Tom T. Hall is not a household name. Even in haunts where the country jukebox constantly spins, his songs are not on heavy rotation.
This is not to his discredit. Hall had chart success in his heyday, but he’s a songwriter’s songwriter, first and foremost, and his influence looms large in the world of any country songwriter versed in the canon. Or it should anyway.
As Peter Cooper writes in our cover story, Tom T. was one of a handful of writers in the ’60s who “elevated and altered the language and narrative form of country music, and blazed a path down which Guy Clark, Townes Van Zandt, and John Prine would later meander.”
The small-town Kentucky boy showed up in Nashville as a writer for hire, attempting to mimic the radio trends of the time, as his publisher would have it. Hall found his own voice serendipitously with a little help from his wife, continued to believe in the merit of that voice, and never looked back.
I first discovered Hall via a tribute album in the late ’90s that featured versions of his tunes by artists like Ron Sexsmith, Calexico, and Iris Dement. The songwriting prowess wowed. Years later, I heard Drive-By Truckers cover “Mama Bake A Pie (Daddy Kill A Chicken),” a song about a disabled war veteran, and was reminded of his wordsmithing brilliance. “Since I won’t be walking I suppose I’ll save some money buying shoes,” the paraplegic narrator deadpans. This is vintage Hall lyricism — walking the razor’s edge between despair and humor like some trailer-park version of Oscar Wilde.
Tens of thousands of songwriters have called Nashville home in the last half-century. There have been too many good ones to count, but only a handful who can truly be called great, who have busted open new worlds and changed the evolutionary arc of the art-form. For writers like Tom T., it’s no so much three chords and the truth as it is three chords and the all the new truths that he will discover.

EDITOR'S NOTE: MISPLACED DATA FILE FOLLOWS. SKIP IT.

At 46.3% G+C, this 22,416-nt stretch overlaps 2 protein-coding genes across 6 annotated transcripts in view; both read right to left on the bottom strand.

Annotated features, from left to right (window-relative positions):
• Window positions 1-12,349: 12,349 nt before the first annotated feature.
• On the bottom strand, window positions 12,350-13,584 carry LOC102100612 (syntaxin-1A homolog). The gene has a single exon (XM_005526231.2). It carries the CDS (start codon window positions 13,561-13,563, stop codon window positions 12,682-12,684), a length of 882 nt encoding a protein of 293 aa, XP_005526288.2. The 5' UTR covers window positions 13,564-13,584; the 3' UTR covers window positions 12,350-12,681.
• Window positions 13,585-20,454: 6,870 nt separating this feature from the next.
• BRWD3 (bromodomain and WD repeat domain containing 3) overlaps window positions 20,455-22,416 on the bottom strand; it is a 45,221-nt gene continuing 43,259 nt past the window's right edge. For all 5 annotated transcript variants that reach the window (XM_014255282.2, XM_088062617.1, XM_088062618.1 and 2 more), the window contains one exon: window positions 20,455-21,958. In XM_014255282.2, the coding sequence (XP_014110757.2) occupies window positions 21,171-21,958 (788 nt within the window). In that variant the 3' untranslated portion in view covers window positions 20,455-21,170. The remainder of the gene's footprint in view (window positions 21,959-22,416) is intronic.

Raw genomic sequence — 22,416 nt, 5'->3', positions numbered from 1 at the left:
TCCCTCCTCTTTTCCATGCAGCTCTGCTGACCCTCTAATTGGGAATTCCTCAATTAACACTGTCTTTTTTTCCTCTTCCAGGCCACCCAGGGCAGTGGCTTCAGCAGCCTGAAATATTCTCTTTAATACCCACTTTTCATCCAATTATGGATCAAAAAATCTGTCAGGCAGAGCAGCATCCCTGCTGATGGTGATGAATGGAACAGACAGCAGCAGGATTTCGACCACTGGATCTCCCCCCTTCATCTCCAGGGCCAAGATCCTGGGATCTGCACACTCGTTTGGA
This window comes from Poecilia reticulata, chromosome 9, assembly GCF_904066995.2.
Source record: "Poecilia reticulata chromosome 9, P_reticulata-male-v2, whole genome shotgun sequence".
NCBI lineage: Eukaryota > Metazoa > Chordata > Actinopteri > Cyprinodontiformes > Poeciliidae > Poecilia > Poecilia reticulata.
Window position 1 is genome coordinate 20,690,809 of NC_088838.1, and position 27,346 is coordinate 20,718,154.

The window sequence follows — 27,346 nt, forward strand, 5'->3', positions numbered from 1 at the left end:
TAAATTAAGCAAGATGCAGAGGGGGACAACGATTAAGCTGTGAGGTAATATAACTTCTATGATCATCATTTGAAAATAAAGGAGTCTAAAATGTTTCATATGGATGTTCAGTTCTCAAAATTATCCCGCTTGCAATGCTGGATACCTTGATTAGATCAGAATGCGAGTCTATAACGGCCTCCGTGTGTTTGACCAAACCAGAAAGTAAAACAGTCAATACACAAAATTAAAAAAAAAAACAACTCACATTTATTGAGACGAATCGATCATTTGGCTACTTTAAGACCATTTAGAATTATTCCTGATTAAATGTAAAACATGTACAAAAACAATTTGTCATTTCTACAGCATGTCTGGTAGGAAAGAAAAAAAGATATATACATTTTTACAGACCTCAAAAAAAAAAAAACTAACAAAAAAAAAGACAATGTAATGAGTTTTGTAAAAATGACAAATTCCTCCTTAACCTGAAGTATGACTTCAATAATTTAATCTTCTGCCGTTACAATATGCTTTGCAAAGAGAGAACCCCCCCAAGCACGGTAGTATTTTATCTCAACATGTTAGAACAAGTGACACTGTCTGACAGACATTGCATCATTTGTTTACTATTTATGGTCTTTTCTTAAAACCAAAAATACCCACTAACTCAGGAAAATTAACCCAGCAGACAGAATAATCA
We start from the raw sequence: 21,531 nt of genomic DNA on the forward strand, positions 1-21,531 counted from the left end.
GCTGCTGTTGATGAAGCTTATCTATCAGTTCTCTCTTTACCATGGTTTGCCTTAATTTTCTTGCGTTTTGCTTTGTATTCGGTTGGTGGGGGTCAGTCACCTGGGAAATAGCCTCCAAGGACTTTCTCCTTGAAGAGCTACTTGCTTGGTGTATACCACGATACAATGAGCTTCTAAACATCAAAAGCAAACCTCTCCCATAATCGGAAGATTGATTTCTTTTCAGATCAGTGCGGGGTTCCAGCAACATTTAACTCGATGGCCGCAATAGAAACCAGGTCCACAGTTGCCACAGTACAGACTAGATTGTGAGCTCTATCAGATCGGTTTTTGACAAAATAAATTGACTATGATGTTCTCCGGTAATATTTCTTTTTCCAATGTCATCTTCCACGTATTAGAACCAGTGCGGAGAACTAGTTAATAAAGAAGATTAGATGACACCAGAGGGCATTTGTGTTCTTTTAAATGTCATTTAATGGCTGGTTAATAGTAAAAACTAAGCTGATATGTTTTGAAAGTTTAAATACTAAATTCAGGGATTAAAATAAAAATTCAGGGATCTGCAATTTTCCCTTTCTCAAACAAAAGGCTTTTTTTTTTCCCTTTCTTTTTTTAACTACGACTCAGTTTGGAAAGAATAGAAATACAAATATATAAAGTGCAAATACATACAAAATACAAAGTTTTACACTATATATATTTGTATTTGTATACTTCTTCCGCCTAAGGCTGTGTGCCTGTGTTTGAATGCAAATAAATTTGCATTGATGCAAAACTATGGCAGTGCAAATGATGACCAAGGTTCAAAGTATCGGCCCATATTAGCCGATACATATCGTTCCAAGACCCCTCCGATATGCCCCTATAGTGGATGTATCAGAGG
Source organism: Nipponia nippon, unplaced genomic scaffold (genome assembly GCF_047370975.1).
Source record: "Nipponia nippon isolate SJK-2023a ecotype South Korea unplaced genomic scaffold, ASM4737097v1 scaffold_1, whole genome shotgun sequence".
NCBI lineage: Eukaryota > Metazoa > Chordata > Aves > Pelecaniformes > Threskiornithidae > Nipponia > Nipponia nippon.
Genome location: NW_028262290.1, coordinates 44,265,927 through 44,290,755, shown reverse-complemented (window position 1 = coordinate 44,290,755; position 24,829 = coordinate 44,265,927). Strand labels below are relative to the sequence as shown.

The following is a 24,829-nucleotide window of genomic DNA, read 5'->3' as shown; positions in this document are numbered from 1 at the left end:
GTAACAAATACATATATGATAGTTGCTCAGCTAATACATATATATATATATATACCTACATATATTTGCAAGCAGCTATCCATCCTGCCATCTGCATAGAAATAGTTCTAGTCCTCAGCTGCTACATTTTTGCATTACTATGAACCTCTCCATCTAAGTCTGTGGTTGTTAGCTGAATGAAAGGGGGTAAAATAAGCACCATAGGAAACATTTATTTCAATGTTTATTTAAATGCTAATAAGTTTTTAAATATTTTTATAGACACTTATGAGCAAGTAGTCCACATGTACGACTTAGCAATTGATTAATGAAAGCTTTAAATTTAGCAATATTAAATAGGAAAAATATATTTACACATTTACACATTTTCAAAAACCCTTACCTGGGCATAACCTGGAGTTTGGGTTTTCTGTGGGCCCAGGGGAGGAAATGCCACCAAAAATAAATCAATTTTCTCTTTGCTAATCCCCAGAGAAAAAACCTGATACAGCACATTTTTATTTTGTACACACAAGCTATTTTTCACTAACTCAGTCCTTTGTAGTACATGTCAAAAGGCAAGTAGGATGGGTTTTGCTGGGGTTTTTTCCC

This year’s Legends issue, often referred to within the office as the annual O.W.D. (“old white dude”) edition, salutes a group of writers and musicians — most of them not super well-known — that have created a body of work that continues to inspire and influence.
The late Blaze Foley, an Austin-based songwriter and professional hell-raiser, is one of these unsung heroes. Foley is perhaps best known as the writer of “If I Could Only Fly,” a tune covered by Merle Haggard and Willie Nelson. Lucinda Williams immortalized Blaze in the song “Drunken Angel” off her Car Wheels album. For our story, James Williamson traveled to Georgia and New Orleans and tracked down some of Blaze’s old acquaintances, piecing together a nomadic and tragic life that was punctuated with brief periods of songwriting brilliance. A number of young songwriters in Nashville know Blaze’s small catalog chapter and verse. Newcomer Aaron Lee Tasjan, whose album In The Blazes made our Top 50 of 2105 List, pays tribute to him on on the song “Lucinda’s room,” for instance.
Elsewhere, we check in with Spooner Oldham, the organist from The Swampers in Muscle Shoals and one of the all-time great session men in the history of rock and roll. Spooner, ever content to be the sideman, also released a solo album in the early ‘70s that was reissued earlier this year. Here, he looks back on his life as a session man.
We also catch up with Tony Rice, a master flat picker who is cited by many a bluegrass guitarist as their reason for picking up the instrument. My first introduction to Tony came in the form of The Pizza Tapes, the bootlegged recording of an impromptu jam session between Rice, Jerry Garcia and David Grisman in the early ‘90s that featured a number of traditional folk numbers. It is worth checking out. Also, Rand Bishop pays tribute to fellow Oregon native Mickey Newbury, who decided to give songwriting a shot after a tenure in the Navy. Like Tom T., Newbury is a true master craftsmen, and though he never attained mega-stardom, his songs continue to amaze today.